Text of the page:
There was an article over on the Daily Beast about the decline of the netroots. David Freedlander interviewed the usual people in putting this together, and it’s interesting reading.
Now, however, the Netroots, which were once thought to do to the political left what evangelical Christianity was supposed to do to the professional right, are 10 years old. In that time they vaulted Howard Dean to within a scream of the presidency, helped Democrats take both houses of Congress and several statehouses across the country, and gave the party what many in the movement believed to be some much-needed spine.
But with another critical election two weeks away, politicians, political operatives, and even the bloggers themselves say the Netroots are a whisper of what they were only four years ago, a dial-up modem in a high-speed world, and that the brigade of laptop-wielding revolutionaries who stormed the convention castle four years ago have all but disappeared as a force within the Democratic Party.
The people interviewed gave their take on “what went wrong,” which they attribute to a diverse set of causes. What made it interesting to me was how they – and the reporter – missed the obvious conclusion.
It’s Monday, and (I guess) the end of the Great Daily Kos Boycott. We’ll see how it works out, but as I said, I don’t hold out a lot of hope for any permanent changes over there. On an administrative note, I’ve changed around the organization of my blogroll, after some comments in the previous post. There are blogs I read regularly – if not every day, at least twice a week – and blogs that I read once in a while, or which have an interesting slant. The blogroll now reflects that. What’s been fun has been to watch the DK exiles find out that they’re not alone.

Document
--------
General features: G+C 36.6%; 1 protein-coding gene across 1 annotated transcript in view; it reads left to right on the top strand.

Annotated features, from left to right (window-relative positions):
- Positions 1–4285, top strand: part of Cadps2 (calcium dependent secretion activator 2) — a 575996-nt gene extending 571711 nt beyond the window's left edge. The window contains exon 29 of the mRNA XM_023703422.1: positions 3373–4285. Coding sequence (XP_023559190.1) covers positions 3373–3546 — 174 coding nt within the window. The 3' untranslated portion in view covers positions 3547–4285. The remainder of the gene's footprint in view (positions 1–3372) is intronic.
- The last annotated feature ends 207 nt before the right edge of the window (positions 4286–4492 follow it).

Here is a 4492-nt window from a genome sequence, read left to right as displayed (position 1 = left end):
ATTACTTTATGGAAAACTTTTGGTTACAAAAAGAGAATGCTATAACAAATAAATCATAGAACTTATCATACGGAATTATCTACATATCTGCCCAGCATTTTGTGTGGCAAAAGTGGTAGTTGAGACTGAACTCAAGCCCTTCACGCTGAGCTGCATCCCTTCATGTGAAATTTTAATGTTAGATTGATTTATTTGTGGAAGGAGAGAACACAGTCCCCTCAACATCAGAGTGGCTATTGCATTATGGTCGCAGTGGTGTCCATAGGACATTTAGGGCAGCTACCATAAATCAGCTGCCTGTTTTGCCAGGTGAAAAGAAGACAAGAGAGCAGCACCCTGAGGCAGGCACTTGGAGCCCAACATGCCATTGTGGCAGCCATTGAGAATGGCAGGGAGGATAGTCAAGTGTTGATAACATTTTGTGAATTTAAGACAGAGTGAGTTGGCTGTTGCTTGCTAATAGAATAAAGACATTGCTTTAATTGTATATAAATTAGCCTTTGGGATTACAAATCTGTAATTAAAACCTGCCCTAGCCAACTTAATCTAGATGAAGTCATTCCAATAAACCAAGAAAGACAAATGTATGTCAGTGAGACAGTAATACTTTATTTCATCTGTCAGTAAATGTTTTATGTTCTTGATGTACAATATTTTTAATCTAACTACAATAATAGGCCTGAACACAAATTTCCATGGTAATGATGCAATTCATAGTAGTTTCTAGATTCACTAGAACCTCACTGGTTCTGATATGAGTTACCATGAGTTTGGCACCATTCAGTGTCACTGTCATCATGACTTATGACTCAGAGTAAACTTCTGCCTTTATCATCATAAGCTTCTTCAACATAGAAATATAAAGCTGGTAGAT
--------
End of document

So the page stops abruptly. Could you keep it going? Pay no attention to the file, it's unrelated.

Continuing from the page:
Filed under Humor, Politics
Last week, Markos Moulitsas conducted a purge of Daily Kos removing a good number of people he considered to be “problems.” What didn’t escape notice was that a good many of the banned were people who pushed back against the “purity” group, posting defenses of the President, and a sizable percentage of the African-American posters. In reaction, a boycott of Daily Kos was called, and at least one very respected community, Criminal Injustice, took itself off of the site entirely. Having read many of the comments regarding this, in addition to being a former Kossack myself – although mine was entirely self-imposed – I have some thoughts on the matter.
Recently, on several blogs, and principally Daily Kos, there has been push back from some about the criticism they’re receiving from many other progressives. What they say, either overtly or walking around it, is that they’re just “demanding that people stand firm on their principles.” Yes, they want Democrats to emulate the Tea Party Republicans, and never compromise. Those of us who accept compromise as a part of the process are considered “weak-spined,” “appeasers,” and “compromising for the sake of compromise.” Right. As if they’re such sterling examples of “standing firm.”
After a few years of listening to the general screaming, moaning, bitching, whining, and intermittent chest-beating of the so-called progressives, I’ve decided to give a list of things that would actually cause me to pay any serious attention to them. It’s not by any means a comprehensive list, just a fairly short list of things they should have been doing to get serious attention by anyone, including politicians.